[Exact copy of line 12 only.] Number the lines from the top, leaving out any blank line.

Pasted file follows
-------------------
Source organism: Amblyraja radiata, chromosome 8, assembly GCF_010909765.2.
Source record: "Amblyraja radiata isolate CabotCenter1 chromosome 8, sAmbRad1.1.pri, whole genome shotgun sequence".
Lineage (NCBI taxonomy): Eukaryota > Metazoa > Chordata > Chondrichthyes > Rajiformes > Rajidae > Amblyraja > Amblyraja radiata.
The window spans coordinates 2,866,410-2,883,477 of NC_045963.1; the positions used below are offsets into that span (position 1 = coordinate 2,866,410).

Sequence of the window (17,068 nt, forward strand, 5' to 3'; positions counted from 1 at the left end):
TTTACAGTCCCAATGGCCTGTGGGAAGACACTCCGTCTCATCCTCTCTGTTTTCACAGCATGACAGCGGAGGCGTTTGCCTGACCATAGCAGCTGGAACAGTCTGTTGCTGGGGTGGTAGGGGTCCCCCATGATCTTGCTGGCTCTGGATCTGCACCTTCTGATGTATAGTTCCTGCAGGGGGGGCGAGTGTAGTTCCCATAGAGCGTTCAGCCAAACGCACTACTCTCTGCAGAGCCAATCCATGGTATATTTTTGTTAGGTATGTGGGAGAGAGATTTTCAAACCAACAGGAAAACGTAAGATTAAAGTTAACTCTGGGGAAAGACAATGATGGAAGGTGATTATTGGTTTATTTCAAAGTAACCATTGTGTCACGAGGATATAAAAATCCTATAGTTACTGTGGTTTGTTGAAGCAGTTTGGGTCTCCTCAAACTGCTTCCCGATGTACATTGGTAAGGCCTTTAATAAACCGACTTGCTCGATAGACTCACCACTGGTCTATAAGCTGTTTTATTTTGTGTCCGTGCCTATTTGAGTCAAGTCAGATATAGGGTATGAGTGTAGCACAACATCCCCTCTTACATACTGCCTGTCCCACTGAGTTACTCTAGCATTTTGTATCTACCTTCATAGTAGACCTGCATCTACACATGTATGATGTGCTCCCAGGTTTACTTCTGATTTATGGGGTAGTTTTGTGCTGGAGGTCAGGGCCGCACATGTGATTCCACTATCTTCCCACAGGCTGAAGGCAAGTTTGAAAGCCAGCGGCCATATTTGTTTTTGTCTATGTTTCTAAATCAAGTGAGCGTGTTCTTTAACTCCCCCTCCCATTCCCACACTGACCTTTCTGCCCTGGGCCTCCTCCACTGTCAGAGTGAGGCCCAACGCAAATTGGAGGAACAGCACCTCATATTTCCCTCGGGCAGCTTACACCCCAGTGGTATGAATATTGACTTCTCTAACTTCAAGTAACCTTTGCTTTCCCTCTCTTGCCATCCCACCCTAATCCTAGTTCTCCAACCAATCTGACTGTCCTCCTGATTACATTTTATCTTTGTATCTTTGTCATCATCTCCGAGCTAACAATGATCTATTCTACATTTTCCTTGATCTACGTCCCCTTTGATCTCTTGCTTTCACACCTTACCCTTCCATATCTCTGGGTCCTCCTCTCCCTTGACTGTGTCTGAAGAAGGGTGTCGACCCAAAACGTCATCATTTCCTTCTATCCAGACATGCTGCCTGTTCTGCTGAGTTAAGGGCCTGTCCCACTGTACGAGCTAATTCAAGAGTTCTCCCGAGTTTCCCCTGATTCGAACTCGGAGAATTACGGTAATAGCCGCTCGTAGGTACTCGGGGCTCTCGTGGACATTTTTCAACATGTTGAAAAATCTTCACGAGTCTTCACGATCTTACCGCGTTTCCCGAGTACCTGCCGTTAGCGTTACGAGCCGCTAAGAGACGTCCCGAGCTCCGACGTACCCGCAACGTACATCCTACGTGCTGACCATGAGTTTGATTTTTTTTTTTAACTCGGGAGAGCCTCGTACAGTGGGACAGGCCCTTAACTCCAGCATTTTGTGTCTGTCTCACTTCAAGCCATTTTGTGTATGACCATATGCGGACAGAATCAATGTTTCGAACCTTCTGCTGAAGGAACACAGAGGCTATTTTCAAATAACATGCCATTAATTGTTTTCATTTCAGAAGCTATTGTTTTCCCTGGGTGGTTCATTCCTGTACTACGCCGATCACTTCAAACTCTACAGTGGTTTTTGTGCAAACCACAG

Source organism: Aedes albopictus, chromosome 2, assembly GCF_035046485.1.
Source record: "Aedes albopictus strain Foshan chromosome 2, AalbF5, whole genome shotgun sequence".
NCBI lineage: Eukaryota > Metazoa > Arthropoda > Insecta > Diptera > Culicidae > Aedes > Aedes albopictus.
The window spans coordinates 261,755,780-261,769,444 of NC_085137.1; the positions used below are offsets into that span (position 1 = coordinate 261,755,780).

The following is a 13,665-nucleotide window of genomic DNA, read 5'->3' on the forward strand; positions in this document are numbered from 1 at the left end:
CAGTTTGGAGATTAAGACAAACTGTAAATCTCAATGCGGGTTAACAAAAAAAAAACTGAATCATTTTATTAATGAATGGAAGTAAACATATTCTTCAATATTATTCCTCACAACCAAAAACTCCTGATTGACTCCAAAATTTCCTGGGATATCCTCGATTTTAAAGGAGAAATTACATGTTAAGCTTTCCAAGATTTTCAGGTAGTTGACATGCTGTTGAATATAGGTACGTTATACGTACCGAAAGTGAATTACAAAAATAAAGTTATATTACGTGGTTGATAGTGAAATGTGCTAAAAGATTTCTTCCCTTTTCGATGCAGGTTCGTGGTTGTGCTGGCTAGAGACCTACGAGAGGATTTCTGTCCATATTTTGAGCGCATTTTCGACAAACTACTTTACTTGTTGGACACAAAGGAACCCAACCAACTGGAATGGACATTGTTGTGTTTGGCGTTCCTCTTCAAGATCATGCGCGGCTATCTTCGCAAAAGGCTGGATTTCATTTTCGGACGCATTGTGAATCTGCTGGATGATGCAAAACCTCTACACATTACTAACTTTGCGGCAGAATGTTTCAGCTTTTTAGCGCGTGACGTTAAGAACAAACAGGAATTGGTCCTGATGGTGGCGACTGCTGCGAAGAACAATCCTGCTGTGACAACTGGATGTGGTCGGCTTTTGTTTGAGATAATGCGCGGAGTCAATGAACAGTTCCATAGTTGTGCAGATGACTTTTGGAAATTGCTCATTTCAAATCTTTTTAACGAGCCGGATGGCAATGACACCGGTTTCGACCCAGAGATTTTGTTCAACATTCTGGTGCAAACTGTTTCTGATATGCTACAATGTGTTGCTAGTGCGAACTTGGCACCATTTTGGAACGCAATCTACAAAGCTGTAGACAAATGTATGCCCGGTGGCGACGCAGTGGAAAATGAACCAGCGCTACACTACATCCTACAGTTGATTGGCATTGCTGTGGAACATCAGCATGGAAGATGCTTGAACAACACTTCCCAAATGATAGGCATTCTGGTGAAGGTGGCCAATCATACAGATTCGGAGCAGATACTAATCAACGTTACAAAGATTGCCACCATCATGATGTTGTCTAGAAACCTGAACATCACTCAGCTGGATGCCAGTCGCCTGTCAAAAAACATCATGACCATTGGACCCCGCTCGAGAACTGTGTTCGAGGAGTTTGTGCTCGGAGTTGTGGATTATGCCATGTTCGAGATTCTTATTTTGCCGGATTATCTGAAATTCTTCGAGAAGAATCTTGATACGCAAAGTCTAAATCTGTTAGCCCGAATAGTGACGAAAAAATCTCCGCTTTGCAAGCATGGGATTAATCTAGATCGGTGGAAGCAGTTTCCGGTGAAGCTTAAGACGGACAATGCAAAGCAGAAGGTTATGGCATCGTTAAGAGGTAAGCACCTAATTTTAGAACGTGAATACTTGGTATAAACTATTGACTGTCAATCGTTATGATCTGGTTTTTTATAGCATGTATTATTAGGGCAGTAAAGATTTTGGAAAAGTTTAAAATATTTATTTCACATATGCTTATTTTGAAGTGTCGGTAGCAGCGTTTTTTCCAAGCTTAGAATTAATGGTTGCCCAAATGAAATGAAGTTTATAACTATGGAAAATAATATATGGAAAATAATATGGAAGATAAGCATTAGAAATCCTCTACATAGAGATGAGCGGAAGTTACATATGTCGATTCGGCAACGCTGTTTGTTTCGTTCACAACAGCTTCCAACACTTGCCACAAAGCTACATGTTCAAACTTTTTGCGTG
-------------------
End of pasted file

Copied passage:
CAGTTTGGAGATTAAGACAAACTGTAAATCTCAATGCGGGTTAACAAAAAAAAAACTGAATCATTTTATTAATGAATGGAAGTAAACATATTCTTCAATATTATTCCTCACAACCAAAAACTCCTGATTGACTCCAAAATTTCCTGGGATATCCTCGATTTTAAAGGAGAAATTACATGTTAAGCTTTCCAAGATTTTCAGGTAGTTGACATGCTGTTGAATATAGGTACGTTATACGTACCGAAAGTGAATTACAAAAATAAAGTTATATTACGTGGTTGATAGTGAAATGTGCTAAAAGATTTCTTCCCTTTTCGATGCAGGTTCGTGGTTGTGCTGGCTAGAGACCTACGAGAGGATTTCTGTCCATATTTTGAGCGCATTTTCGACAAACTACTTTACTTGTTGGACACAAAGGAACCCAACCAACTGGAATGGACATTGTTGTGTTTGGCGTTCCTCTTCAAGATCATGCGCGGCTATCTTCGCAAAAGGCTGGATTTCATTTTCGGACGCATTGTGAATCTGCTGGATGATGCAAAACCTCTACACATTACTAACTTTGCGGCAGAATGTTTCAGCTTTTTAGCGCGTGACGTTAAGAACAAACAGGAATTGGTCCTGATGGTGGCGACTGCTGCGAAGAACAATCCTGCTGTGACAACTGGATGTGGTCGGCTTTTGTTTGAGATAATGCGCGGAGTCAATGAACAGTTCCATAGTTGTGCAGATGACTTTTGGAAATTGCTCATTTCAAATCTTTTTAACGAGCCGGATGGCAATGACACCGGTTTCGACCCAGAGATTTTGTTCAACATTCTGGTGCAAACTGTTTCTGATATGCTACAATGTGTTGCTAGTGCGAACTTGGCACCATTTTGGAACGCAATCTACAAAGCTGTAGACAAATGTATGCCCGGTGGCGACGCAGTGGAAAATGAACCAGCGCTACACTACATCCTACAGTTGATTGGCATTGCTGTGGAACATCAGCATGGAAGATGCTTGAACAACACTTCCCAAATGATAGGCATTCTGGTGAAGGTGGCCAATCATACAGATTCGGAGCAGATACTAATCAACGTTACAAAGATTGCCACCATCATGATGTTGTCTAGAAACCTGAACATCACTCAGCTGGATGCCAGTCGCCTGTCAAAAAACATCATGACCATTGGACCCCGCTCGAGAACTGTGTTCGAGGAGTTTGTGCTCGGAGTTGTGGATTATGCCATGTTCGAGATTCTTATTTTGCCGGATTATCTGAAATTCTTCGAGAAGAATCTTGATACGCAAAGTCTAAATCTGTTAGCCCGAATAGTGACGAAAAAATCTCCGCTTTGCAAGCATGGGATTAATCTAGATCGGTGGAAGCAGTTTCCGGTGAAGCTTAAGACGGACAATGCAAAGCAGAAGGTTATGGCATCGTTAAGAGGTAAGCACCTAATTTTAGAACGTGAATACTTGGTATAAACTATTGACTGTCAATCGTTATGATCTGGTTTTTTATAGCATGTATTATTAGGGCAGTAAAGATTTTGGAAAAGTTTAAAATATTTATTTCACATATGCTTATTTTGAAGTGTCGGTAGCAGCGTTTTTTCCAAGCTTAGAATTAATGGTTGCCCAAATGAAATGAAGTTTATAACTATGGAAAATAATATATGGAAAATAATATGGAAGATAAGCATTAGAAATCCTCTACATAGAGATGAGCGGAAGTTACATATGTCGATTCGGCAACGCTGTTTGTTTCGTTCACAACAGCTTCCAACACTTGCCACAAAGCTACATGTTCAAACTTTTTGCGTG